Some secured creditors of DHFL have filed a petition in SC against NCLAT order, which gives them more money than what they had bargained for.
Last Updated at March 15, 2022 13:48 IST
In what appears to be an unusual move, some of the secured creditors of DHFL, which have now been taken over by Piramal Capital and Housing Finance Limited, have filed a petition in the Supreme Court against the order of NCLAT, which gives them more money than what they had originally bargained for.
Some members of the Committee of Creditors (CoC) – Union Bank of India, State Bank of India, Bank of India, Canara Bank, Punjab National Bank, and Central Bank of India among others – have filed a petition in the apex court, challenging the National Company Law Appellate Tribunal (NCLAT) order. The hearing is scheduled for March 21, according to the Supreme Court’s website.
Notably, in an appeal filed by 63 moons technologies, the NCLAT had directed that recoveries made in avoidance applications filed under Section 66 of the Insolvency and Bankruptcy Code (IBC) can only accrue for the benefit of the creditors.
The Resolution Plan proposed by Piramal Capital to take over DHFL had provided that these recoveries will be appropriated at an ascribed value of Re 1 by Piramal Capital. Later, 63 moons challenged this part of the Resolution Plan which has been upheld by the NCLAT. Now, as a result of the NCLAT order, 63 moons and several other creditors stand to gain up to a whopping sum of Rs 46,000 crore.
Understandably, Piramal Capital has challenged the NCLAT order in the apex court. Strangely, according to observers in the market, some creditors who stand to gain an astronomical sum seem to be unhappy with such gains and have independently challenged the NCLAT order, perhaps giving support to Piramal Capital’s appeal.
Industry experts are also amazed at the move when many PSUs, which have been facing the brunt of several NPAs, were getting up to a sum of Rs 46,000 crore on a platter without even having bargained for it in name of commercial wisdom. “One can only wonder what is the commercial wisdom behind challenging an order that gives you money without any effort?” they quipped.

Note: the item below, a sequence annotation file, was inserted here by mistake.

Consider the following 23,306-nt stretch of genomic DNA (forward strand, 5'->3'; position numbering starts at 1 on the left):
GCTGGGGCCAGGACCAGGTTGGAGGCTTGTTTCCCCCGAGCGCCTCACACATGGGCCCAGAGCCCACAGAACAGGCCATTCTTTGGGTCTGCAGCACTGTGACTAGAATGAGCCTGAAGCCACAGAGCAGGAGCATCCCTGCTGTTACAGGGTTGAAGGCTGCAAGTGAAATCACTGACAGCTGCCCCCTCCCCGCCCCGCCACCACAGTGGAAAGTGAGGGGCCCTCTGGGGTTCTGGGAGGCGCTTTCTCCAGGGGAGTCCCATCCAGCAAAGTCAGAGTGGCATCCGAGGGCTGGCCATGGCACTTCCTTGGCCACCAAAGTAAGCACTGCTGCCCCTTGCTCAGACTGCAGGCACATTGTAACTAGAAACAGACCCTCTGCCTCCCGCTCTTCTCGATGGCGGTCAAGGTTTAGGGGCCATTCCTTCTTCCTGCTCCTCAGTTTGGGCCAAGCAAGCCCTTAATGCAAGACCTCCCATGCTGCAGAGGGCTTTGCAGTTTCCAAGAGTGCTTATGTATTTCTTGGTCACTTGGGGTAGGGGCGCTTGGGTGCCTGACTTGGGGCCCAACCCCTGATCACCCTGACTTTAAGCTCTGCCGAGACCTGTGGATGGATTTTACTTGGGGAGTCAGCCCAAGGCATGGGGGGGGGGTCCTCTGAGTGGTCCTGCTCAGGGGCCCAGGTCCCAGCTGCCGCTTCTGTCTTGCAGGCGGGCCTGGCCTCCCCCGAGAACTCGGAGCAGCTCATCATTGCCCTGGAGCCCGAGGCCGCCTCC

The apex court will also hear the appeal filed by the Piramal Group against the recent NCLAT order that ruled a stipulation in the DHFL resolution plan as “illegal” regarding recovery of avoidance transactions.
In January, in the matter of the 63 moons challenge, the NCLAT had set aside the term in the DHFL resolution plan that permitted Piramal Group to appropriate recoveries from avoidance transactions. The tribunal had sent the authorised resolution plan back to the CoC to reconsider this aspect of the valuation of avoidable transactions that pertain to the recoverable belongings.
The CoC, as part of the resolution plan, agreed to Piramal Group getting all future recoveries of bad loans of about Rs 38,000 crore falling under avoidance transactions and accepted Re 1 from Piramals as the value assigned for such a benefit. 63 moons, which invested Rs 200 crore in DHFL NCD’s, had challenged this CoC decision.
In its appeal, 63 moons asked whether the Piramal group could appropriate all recoveries from avoidance applications filed under Section 66 of the IBC just because the CoC has agreed to assign a completely arbitrary and unrealistic value of one rupee. It cited a Delhi High Court judgment in Venus Recruiters Private Ltd to back its claims, saying the bankruptcy laws of countries, like the US, also advocate creditors’ benefit, directly or indirectly.
63 moons had argued before the adjudicating authorities that the Piramal Group could not appropriate all recovery from the vast amount of DHFL loans listed in ‘avoidance applications’ under Section 66 of the IBC.
It must be noted that under the IBC, “avoidance transactions” are recognised as undervalued, fraudulent, or extortionate by the previous promoters.
The NCLAT ruled this stipulation as “illegal” and said that all recoveries on avoidance transactions should go for the benefit of only the creditors and not the successful resolution applicant. It also noted that in bidding for DHFL, the Piramal group had not factored in any recoveries from avoidance transactions. In fact, it was argued that there would be minimal recovery and, hence, a value of one rupee was ascribed to this large outstanding.
Meanwhile, Kapil Wadhawan, former promoter of DHFL has also filed a fresh petition in the Supreme Court, challenging three orders of the NCLAT. In his petition, Wadhawan submitted that the three orders have deprived him, as a former Director and guarantor of DHFL, from participating in the proceedings of the CoC.
(Only the headline and picture of this report may have been reworked by the Business Standard staff; the rest of the content is auto-generated from a syndicated feed.)
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